How it’s New York: Joe’s Pub is a longstanding performance space in Noho.
How it’s Irish: Several of the artists covered, like Joni Mitchell and Alanis Morrisette, are of Irish descent and a number of the performers, like Greg Naughton, are Irish American.
On July 1st, Joe’s Pub had its annual celebration of Canada Day with an evening of comedy, music and of course, the national anthem. For the 15th year, Joe’s Pub raised a glass (or many, as Canadians, like the Irish, are known to enjoy a drink) to the country’s many songwriters and artists, like Rush, The Weeknd, Joni Mitchell, The Tragically Hip and Alanis Morrisette.
Most of the performers were not Canadian but FOCs (Friends of Canada) and virtually all of them have come back year after year to interpret their favourite songs. A number of the singers are well known locally like Christina Bianco, Greg Naughton, Alyson Palmer and Tylee Ross.
The evening kicked off in the red and white-mittened hands of charming Master of Ceremonies Jeff Breithaupt. He explained that he created the Canada Day fest because his friends kept asking him whether Neil Young and Joni Mitchell are Canadian and exasperated, he told them yes, they belong to us!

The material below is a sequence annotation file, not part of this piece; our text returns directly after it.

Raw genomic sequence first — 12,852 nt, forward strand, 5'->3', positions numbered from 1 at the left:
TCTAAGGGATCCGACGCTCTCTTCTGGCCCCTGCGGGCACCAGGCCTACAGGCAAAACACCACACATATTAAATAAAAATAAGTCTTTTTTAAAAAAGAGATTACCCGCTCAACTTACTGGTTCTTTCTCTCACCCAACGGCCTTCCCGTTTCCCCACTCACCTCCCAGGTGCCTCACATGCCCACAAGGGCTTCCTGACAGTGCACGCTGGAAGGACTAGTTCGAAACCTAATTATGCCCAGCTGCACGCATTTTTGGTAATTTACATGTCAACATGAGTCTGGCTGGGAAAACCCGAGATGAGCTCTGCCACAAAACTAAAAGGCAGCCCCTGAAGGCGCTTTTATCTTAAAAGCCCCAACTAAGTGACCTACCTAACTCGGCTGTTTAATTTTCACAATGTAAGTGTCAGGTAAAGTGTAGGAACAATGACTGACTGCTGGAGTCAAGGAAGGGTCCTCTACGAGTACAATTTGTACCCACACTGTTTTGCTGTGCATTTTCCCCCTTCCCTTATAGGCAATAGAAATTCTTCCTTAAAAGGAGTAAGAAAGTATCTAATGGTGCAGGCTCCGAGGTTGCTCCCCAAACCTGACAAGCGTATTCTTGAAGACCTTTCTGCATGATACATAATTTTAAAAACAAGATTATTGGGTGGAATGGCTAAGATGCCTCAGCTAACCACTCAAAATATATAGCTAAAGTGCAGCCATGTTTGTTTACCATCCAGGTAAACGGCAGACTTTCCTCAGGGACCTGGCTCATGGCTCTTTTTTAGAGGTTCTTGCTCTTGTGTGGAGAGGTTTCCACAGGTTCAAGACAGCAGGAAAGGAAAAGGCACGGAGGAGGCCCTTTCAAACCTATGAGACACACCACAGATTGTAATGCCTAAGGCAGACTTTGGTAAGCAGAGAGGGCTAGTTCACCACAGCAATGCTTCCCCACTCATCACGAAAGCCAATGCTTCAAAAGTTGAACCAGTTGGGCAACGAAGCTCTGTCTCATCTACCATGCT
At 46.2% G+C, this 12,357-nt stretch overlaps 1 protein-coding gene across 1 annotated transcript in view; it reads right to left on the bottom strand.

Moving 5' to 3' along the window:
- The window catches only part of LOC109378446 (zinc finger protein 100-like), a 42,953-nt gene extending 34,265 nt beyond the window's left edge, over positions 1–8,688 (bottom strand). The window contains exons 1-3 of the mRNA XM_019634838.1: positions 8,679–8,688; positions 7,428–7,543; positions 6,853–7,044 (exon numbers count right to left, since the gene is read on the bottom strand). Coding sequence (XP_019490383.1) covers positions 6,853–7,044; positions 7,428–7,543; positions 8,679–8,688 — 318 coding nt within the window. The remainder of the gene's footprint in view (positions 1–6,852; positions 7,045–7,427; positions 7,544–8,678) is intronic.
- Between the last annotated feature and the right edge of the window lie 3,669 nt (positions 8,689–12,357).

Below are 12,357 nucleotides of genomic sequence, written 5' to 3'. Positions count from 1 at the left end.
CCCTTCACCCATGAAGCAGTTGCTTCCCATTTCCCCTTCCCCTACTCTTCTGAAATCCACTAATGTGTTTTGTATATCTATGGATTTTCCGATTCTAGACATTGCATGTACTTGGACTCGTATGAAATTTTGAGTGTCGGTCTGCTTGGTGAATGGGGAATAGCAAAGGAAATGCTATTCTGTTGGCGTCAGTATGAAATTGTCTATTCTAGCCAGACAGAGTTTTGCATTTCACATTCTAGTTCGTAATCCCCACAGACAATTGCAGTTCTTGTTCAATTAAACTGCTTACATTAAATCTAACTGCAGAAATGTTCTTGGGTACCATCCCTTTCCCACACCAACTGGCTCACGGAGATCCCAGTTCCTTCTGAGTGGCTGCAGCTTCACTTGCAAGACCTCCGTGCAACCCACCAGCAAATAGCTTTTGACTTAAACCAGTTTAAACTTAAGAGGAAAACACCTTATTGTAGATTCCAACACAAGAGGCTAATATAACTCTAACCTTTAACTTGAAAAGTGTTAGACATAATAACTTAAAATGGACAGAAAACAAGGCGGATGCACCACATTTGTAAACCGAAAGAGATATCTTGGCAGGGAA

Before the singing, comedian and storyteller Ophira Eisenberg, perhaps best known to New York audiences as the host of NPR’s “Ask Me Another,” shared some laughs. Looking out at the crowd she declared,
“Look at these faces. So white!”
She also touched on politics, of course, and joked that when her Canadian friends ask her about living in Trump Land:
“they talk to me like I have a terminal illness: ‘are you okay?’”
The long-time New Yorker also noted some of the obvious differences between Canadians and locals.
“People here are less apologetic. I feel like the Canadian has just about washed off me. On the way out, I’ll apologize.”
Fittingly, as we all rose to sing the National Anthem I bumped into the woman behind me and so began a mutual apology gathering between us.
From coast to coast, the Canadian songbook honoured the many contributions made by the country’s musicians. Many of the artists, like Winnipeg’s Bachman Turner Overdrive, and Montreal’s Leonard Cohen, are internationally renowned.
Alyson Palmer, one of the lead singers of BETTY, rocked out to BTO’s “You Ain’t Seen Nothing Yet”, adding some of her own lyrics after the chorus, such as, “Affordable healthcare!” and “Poutine!” Cabaret performer Marissa Mulder gave a moving rendition of Cohen’s legendary “Hallelujah.”
Cabaret singer Shelley McPherson showed some love for Ontario when she resurrected the lesser known DeFranco Family, whose main claim to fame was “Heartbeat – It’s a Lovebeat,” and gave it a spirited pop sheen. Singer and songwriter Greg Naughton and his multi-coloured guitar brought down the house at the end of the night with Canada’s unofficial anthem, “Life Is a Highway” by Manitoba’s Tom Cochrane. And there would have been no show without the Workin’ for the Weekend House Band, led by Don Breithaupt.